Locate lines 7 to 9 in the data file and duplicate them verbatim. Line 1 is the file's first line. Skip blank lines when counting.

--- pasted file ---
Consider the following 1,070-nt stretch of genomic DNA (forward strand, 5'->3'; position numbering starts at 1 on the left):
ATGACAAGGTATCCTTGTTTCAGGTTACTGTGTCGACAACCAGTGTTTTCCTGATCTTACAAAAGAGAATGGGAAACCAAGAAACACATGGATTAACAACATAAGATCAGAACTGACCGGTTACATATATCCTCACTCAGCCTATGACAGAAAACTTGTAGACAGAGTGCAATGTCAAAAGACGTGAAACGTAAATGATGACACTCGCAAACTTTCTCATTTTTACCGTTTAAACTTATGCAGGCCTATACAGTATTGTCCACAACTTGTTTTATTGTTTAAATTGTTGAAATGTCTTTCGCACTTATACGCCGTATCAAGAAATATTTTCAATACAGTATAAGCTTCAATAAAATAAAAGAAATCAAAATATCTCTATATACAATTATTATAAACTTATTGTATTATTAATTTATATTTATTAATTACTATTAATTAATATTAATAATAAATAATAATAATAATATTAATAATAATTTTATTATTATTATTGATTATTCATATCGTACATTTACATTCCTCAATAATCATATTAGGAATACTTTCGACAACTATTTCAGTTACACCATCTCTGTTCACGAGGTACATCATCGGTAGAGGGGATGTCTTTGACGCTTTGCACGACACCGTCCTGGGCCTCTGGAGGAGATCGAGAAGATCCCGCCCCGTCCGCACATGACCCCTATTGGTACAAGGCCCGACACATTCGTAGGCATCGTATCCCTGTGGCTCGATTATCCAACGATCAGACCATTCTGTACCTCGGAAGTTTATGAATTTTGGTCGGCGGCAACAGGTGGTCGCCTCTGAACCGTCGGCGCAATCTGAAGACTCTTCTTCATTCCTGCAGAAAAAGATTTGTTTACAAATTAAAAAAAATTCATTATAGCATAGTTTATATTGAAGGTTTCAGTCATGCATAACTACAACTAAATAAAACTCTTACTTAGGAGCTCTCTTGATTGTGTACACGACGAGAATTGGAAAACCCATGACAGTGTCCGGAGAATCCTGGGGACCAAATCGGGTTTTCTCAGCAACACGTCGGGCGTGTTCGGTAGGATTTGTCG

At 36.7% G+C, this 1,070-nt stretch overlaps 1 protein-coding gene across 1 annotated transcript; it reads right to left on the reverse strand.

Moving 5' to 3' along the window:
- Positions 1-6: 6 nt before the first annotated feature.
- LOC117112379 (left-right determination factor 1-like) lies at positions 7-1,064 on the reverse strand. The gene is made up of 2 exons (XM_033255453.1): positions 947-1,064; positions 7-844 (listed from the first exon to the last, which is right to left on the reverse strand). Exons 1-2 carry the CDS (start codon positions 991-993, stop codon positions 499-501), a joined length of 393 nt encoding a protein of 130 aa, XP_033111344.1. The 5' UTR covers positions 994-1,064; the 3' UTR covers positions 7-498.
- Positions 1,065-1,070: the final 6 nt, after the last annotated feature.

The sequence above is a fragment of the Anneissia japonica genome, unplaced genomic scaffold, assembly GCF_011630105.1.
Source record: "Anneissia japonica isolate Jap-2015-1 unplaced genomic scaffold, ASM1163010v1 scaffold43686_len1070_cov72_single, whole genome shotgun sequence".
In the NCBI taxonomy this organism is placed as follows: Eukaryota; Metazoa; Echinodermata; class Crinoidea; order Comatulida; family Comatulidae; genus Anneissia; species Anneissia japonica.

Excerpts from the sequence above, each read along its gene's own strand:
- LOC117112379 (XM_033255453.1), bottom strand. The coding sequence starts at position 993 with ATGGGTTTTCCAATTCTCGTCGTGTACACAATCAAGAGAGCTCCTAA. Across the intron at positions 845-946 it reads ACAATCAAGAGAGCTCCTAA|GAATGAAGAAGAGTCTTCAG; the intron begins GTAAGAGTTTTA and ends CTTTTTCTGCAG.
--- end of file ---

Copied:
- Positions 1,065-1,070: the final 6 nt, after the last annotated feature.

The sequence above is a fragment of the Anneissia japonica genome, unplaced genomic scaffold, assembly GCF_011630105.1.
Source record: "Anneissia japonica isolate Jap-2015-1 unplaced genomic scaffold, ASM1163010v1 scaffold43686_len1070_cov72_single, whole genome shotgun sequence".